Trump’s handling of the coronavirus outbreak was ‘almost criminal’, says Biden

Presumptive election opponent claims president knows the virus is returning

Matt Viser
Sunday 14 June 2020 15:05
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Biden says Trump was 'paralysed with fear' by protests and 'hid in bunker'

Joe Biden ratcheted up some of his criticism of Donald Trump on Friday, saying that his handling of the coronavirus was “almost criminal”, that he has “bungled” the economic fallout, and that he has exacerbated racial tensions in the country.

During an hour-long town hall with the labour union AFSCME, the presumptive Democratic presidential nominee warned that the US will likely see a resurgence of the coronavirus and that Mr Trump is not doing enough to prepare.

“This is almost criminal, the way he's handled this,” Mr Biden said of Mr Trump's leadership on the coronavirus. “There's going to be some form of second wave, I hate to tell you this,” he added later.

Mr Biden said Mr Trump's approach has led to more Americans deaths and a slower economic recovery.

“Donald Trump has bungled everything,” he said. “He's bungled us into the worst job crisis in over a century.”

Mr Biden also attacked the president for his focus on reopening.

“You have Trump saying, 'Open up, open up, open up.' Why do you want to open up?” Mr Biden said. “He does not care about the public health. He wants to open up because he wants to say the economy's growing and the stock market's going up.”

Mr Trump's campaign defended him from the criticism, saying: “Biden has been lobbing ineffective partisan bombs from his basement, trying to undermine confidence in the federal response, and has sought relevance where there is none.”

“Voters know that president Trump built the American economy to unprecedented heights before it was artificially interrupted and he will do it again,” said Tim Murtaugh, communications director for the Trump campaign. “As the record 2.5 million jobs created in May prove, the Great American Comeback is already underway.”

On Friday, Mr Biden also criticised Senate Republicans, saying they need to pass the Heroes Act, which would provide another round of federal funding. “They're so damn stupid,” he said.

Mr Biden, a longtime senator known for strong bipartisan relationships, does not typically go after Republican congress members in such stark terms.

Later on Friday, Mr Biden said in a statement that he supports renaming military installations named after Confederate leaders and that he would do so within three years of taking office.

Mr Trump this week said the names of military bases should stay as they are.

Mr Biden also criticised Mr Trump for holding a rally next week and requiring attendees to sign a waiver that they will not sue if they are later diagnosed with coronavirus. The rally was initially scheduled to take place on Juneteenth, a day that celebrates the end of slavery, before being pushed back to the following day.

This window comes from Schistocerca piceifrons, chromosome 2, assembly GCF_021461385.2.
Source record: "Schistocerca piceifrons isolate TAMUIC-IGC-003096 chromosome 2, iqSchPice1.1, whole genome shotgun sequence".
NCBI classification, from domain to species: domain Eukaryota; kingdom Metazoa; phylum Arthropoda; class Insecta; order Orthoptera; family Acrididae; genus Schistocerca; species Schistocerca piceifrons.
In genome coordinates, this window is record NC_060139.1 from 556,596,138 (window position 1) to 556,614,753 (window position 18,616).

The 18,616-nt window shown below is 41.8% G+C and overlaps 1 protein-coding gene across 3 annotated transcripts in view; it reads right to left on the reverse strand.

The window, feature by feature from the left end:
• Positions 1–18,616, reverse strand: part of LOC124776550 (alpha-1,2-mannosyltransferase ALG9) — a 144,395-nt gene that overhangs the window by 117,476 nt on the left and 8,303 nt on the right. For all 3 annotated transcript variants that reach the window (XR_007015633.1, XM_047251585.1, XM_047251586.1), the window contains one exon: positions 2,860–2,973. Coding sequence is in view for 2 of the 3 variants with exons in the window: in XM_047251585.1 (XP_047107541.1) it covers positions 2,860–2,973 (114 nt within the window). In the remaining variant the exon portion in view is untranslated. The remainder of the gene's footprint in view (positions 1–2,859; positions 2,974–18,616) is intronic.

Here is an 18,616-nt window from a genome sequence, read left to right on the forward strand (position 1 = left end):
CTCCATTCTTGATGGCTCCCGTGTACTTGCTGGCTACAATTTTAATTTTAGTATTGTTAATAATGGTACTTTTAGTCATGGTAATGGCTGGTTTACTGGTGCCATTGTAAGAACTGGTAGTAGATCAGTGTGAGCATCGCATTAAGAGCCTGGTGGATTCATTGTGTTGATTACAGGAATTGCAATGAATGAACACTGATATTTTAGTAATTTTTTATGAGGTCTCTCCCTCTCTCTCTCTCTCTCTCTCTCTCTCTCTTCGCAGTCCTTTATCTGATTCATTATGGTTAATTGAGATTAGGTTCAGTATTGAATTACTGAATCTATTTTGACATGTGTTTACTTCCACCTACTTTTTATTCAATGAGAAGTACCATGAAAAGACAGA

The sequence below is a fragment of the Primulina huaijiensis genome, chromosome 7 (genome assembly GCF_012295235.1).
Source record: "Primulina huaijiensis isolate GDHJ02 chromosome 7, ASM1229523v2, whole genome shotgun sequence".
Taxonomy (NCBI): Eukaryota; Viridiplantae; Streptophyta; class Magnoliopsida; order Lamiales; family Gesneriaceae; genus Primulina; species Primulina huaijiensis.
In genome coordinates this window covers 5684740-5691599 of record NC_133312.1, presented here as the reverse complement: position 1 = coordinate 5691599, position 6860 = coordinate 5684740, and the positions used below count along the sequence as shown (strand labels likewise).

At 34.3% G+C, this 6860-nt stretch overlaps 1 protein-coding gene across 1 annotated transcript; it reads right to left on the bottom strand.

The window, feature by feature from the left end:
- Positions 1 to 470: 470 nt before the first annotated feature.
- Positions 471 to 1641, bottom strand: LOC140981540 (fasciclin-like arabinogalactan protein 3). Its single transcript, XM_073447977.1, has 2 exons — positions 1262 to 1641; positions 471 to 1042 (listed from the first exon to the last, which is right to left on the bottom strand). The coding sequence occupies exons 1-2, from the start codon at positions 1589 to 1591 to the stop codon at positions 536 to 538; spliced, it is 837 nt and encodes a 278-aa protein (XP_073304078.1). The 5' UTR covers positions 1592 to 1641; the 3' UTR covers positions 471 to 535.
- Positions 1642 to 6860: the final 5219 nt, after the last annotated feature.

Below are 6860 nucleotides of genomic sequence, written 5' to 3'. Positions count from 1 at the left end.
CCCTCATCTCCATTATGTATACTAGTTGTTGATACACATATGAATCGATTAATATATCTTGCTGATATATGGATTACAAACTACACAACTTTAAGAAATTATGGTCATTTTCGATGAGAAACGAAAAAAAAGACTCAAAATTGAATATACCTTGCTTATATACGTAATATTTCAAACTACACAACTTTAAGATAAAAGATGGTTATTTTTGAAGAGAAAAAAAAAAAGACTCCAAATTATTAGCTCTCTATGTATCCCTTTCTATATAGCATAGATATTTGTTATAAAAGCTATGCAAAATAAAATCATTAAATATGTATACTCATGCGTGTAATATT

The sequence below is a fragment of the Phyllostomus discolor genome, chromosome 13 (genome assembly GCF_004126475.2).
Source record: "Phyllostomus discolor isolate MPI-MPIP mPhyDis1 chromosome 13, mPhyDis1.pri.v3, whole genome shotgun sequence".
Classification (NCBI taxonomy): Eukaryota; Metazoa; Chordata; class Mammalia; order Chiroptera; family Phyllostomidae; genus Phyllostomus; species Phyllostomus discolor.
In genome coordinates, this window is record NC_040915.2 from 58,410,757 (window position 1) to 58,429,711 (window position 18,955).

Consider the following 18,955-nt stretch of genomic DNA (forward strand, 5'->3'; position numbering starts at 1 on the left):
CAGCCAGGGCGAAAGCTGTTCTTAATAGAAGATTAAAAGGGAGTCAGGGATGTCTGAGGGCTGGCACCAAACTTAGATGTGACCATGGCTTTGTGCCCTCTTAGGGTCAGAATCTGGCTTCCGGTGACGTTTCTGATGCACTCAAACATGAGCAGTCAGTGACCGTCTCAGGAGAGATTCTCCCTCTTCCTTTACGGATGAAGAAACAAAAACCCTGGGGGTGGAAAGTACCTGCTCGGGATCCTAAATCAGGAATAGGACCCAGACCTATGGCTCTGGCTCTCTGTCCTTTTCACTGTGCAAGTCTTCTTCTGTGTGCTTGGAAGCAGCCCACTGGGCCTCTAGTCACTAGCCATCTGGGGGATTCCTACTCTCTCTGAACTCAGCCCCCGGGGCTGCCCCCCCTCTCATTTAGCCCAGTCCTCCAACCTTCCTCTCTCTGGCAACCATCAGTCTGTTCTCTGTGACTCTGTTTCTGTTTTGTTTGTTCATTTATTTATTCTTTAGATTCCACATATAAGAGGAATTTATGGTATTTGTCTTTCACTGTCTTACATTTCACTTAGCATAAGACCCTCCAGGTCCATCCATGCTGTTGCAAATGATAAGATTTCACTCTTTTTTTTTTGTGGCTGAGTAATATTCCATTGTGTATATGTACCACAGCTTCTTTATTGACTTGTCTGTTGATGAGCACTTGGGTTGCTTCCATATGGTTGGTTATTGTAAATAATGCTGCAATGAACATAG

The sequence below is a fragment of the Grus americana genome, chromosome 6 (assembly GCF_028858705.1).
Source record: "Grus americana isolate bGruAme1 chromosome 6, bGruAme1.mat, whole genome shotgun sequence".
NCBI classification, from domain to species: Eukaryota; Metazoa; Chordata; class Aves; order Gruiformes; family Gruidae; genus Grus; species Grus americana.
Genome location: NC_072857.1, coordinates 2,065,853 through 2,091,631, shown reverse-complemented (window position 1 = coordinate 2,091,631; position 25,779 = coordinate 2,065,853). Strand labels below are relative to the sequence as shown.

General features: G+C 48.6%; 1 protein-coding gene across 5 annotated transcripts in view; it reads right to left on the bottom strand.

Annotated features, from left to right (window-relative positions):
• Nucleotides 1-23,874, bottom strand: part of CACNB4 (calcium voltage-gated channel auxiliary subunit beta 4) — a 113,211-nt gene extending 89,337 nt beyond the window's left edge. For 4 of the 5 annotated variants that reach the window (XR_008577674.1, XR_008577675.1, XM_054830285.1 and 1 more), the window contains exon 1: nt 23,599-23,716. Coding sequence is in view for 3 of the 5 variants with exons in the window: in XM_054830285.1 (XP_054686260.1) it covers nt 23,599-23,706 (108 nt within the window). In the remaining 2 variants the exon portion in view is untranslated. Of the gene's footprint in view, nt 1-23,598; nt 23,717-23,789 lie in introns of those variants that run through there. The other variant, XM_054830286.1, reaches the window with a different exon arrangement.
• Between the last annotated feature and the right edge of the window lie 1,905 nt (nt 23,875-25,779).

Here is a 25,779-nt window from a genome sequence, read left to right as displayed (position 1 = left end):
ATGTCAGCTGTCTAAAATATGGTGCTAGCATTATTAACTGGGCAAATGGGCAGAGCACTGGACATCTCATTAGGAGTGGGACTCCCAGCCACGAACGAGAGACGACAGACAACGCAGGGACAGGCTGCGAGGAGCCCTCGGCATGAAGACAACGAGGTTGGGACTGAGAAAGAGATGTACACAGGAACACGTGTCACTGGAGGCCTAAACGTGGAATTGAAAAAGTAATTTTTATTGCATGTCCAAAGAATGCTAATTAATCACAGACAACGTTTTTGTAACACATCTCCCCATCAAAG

“Did you hear what he just did? He's having a rally on Juneteenth,” Mr Biden said. “All the people coming have to sign a piece of paper saying if they get Covid in this, they will not sue the campaign. I mean, c'mon man.”

Referencing the waiver again later in the remarks, Mr Biden said it showed that Mr Trump knows that the virus is returning.

“He knows it's a problem. But he's not doing a damn thing about it,” Mr Biden said.

Mr Biden this week outlined an eight-part plan to reopen the economy while responding to the coronavirus. In it, he proposed more widespread testing funded by the federal government.

He also wants the government to build a new health-care workforce, hiring 100,000 new workers to perform contact tracing. Their jobs would later shift towards other health-care problems.

“That's the only way short of a vaccine we're going to get this under control,” he said. “We have to make sure when someone catches the virus you're able to test and trace where it came from to be able to quarantine so it doesn't spread.”

While answering questions, Mr Biden also raised the racial unrest in the past few weeks, after George Floyd was killed in Minneapolis after a police officer put his knee on his neck for nearly 9 minutes.

“Look, I'm a white guy,” Mr Biden said. “I've been involved in the civil rights movement. I think I understand, but I can't possibly understand what it's like to be a black man, walking down the street wondering whether or not I'm just going to be, you know - it's one thing to talk about everyone being created equal in America. Well guess what? The question is whether everybody can be treated equally.”

Mr Biden cited housing disparities along racial lines. A home in a white neighbourhood like his, he said, is valued 23 per cent higher than an identical home in a predominantly black neighbourhood.

“How the hell do you build equity in your home and pass on equity to your family?” he asked. “That's how most Americans gain equity.”

The Washington Post

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